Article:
That's part of the reason I like to go see the races in person, to view the race cars up close, as well as the pit stop area. I've already been to the NASCAR Cup race this year at AutoClub Speedway in Fontana, California. I'll probably be going to the IndyCar season finale at the same 2-mile banked-turn oval track this September. A top level professional sports event is an all-day affair since there's so much besides the actual race.
The revolution of race car safety in the last 12 years is very impressive. That's a big part of the engineering since the cars are more than powerful enough and fast. Reliability has also greatly improved, not nearly as many mechanical failures these days.
As an engineer, I am definitely fascinated by the racing world. With NASCAR, who knew? I thought they put big motors in regular cars and raced around. WRONG! These machines are really something else, not only the engines themselves but the chassis, balance, shocks, tires, fuel, safety systems, and so on. Indy cars and Formula One are really outta this world when it comes to electronics and sensors.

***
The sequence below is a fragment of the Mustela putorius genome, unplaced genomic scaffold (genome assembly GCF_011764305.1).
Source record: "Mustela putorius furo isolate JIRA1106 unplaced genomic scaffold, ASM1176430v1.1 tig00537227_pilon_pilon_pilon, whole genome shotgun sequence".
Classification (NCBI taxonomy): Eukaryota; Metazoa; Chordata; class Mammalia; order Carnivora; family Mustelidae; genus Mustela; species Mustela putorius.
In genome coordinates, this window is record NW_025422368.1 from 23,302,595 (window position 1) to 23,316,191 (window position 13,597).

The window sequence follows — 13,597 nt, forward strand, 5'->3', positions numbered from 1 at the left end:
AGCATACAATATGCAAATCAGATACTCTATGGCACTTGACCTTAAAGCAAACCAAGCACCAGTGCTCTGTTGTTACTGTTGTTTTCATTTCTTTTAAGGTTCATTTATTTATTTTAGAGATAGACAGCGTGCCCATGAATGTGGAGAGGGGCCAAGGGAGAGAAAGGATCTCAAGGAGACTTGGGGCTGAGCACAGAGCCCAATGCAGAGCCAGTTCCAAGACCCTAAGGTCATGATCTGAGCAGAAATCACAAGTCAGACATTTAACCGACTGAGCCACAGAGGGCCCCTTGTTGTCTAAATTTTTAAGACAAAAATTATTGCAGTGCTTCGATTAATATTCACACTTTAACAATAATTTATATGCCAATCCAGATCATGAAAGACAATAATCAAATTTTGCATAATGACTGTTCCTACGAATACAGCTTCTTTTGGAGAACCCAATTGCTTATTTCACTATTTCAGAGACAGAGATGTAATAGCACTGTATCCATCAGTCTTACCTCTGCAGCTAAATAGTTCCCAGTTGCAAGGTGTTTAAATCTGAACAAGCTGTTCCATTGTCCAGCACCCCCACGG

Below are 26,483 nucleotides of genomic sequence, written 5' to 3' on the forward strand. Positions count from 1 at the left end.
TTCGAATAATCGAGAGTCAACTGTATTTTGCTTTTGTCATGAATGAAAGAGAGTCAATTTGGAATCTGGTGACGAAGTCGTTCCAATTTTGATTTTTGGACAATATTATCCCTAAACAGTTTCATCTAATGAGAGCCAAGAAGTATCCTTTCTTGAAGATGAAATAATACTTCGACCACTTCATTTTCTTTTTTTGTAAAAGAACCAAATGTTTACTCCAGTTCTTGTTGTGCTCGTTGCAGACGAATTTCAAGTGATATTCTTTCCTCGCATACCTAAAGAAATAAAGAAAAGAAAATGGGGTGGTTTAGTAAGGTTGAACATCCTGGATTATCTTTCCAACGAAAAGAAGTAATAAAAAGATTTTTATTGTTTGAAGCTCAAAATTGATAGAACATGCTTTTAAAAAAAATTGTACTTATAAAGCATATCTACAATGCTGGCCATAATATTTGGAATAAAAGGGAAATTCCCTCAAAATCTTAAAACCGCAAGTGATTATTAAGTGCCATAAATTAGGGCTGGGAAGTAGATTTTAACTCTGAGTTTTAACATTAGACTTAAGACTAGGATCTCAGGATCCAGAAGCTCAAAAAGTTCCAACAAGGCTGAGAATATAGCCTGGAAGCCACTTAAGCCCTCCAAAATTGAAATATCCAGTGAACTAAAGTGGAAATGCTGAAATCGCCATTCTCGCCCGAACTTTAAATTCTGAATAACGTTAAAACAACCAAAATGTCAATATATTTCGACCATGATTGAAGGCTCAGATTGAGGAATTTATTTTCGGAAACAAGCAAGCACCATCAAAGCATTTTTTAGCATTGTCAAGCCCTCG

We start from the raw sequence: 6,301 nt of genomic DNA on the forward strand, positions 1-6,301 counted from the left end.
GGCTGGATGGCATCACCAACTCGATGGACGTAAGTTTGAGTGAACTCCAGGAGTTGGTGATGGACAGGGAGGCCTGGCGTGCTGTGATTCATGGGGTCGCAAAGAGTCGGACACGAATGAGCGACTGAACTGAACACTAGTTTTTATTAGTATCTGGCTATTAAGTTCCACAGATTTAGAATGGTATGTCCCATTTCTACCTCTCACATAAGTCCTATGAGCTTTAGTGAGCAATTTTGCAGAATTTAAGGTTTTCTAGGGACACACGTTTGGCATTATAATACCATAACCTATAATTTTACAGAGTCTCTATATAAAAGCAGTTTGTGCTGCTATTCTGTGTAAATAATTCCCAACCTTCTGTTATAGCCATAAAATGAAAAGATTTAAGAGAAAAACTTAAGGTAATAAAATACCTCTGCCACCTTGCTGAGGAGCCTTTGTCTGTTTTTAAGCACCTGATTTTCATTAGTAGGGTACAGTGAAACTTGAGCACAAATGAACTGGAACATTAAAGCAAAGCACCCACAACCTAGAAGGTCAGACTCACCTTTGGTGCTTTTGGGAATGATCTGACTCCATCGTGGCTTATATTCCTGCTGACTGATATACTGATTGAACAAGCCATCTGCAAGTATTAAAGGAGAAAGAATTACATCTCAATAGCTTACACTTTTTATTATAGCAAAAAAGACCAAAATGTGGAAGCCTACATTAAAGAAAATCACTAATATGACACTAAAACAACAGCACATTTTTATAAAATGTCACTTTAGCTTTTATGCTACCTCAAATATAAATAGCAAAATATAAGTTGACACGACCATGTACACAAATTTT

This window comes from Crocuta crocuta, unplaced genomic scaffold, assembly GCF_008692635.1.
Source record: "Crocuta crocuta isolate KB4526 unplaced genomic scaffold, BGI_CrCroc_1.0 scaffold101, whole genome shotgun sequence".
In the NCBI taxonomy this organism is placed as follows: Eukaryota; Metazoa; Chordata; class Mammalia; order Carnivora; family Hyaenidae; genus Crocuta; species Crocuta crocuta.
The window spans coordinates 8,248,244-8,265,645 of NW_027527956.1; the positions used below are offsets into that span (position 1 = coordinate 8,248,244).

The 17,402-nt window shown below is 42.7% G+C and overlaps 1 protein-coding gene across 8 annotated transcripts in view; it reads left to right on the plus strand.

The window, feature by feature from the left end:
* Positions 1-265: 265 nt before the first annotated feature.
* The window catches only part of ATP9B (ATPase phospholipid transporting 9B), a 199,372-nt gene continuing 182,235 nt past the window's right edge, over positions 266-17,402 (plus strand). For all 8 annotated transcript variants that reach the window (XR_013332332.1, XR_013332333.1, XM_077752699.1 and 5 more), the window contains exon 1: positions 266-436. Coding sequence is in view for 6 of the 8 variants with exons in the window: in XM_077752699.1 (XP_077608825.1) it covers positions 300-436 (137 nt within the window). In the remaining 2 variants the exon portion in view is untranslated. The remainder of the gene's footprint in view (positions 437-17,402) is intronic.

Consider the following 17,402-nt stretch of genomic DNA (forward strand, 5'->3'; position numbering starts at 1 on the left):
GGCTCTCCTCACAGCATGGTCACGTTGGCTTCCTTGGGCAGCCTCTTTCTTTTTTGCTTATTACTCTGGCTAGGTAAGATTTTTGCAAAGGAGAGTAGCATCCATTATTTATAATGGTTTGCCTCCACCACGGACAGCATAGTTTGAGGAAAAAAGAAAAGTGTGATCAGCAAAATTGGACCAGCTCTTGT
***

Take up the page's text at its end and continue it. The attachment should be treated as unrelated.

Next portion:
You gotta love America's obession with racing. I always find it hard to believe that NASCAR consistently ranks No. 1 in terms of viewer participation compared with other professional sports. The upside is, as this slide show well points out, there are lots of engineering takeways in tuning performance and on-the-fly design.
Researchers have been developing a number of nano- and micro-scale technologies that can be used for implantable medical technology for the treatment of disease, diagnostics, prevention, and other health-related applications.
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